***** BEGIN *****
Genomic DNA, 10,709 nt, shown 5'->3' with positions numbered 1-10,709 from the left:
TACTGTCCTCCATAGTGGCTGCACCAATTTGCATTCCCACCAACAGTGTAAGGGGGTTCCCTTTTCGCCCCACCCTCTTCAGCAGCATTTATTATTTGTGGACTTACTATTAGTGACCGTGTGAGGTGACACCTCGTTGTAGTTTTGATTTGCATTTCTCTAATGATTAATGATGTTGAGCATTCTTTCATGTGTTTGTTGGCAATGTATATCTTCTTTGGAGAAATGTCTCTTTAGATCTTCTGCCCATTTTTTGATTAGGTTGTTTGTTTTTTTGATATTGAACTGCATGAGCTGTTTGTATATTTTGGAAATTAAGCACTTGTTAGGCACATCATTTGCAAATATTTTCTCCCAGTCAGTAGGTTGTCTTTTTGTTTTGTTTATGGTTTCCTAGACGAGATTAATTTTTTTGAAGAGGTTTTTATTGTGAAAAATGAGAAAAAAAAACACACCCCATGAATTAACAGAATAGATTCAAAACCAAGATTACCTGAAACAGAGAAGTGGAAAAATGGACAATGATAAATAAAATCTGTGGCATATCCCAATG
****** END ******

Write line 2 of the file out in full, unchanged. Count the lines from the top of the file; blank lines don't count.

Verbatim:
TACTGTCCTCCATAGTGGCTGCACCAATTTGCATTCCCACCAACAGTGTAAGGGGGTTCCCTTTTCGCCCCACCCTCTTCAGCAGCATTTATTATTTGTGGACTTACTATTAGTGACCGTGTGAGGTGACACCTCGTTGTAGTTTTGATTTGCATTTCTCTAATGATTAATGATGTTGAGCATTCTTTCATGTGTTTGTTGGCAATGTATATCTTCTTTGGAGAAATGTCTCTTTAGATCTTCTGCCCATTTTTTGATTAGGTTGTTTGTTTTTTTGATATTGAACTGCATGAGCTGTTTGTATATTTTGGAAATTAAGCACTTGTTAGGCACATCATTTGCAAATATTTTCTCCCAGTCAGTAGGTTGTCTTTTTGTTTTGTTTATGGTTTCCTAGACGAGATTAATTTTTTTGAAGAGGTTTTTATTGTGAAAAATGAGAAAAAAAAACACACCCCATGAATTAACAGAATAGATTCAAAACCAAGATTACCTGAAACAGAGAAGTGGAAAAATGGACAATGATAAATAAAATCTGTGGCATATCCCAATG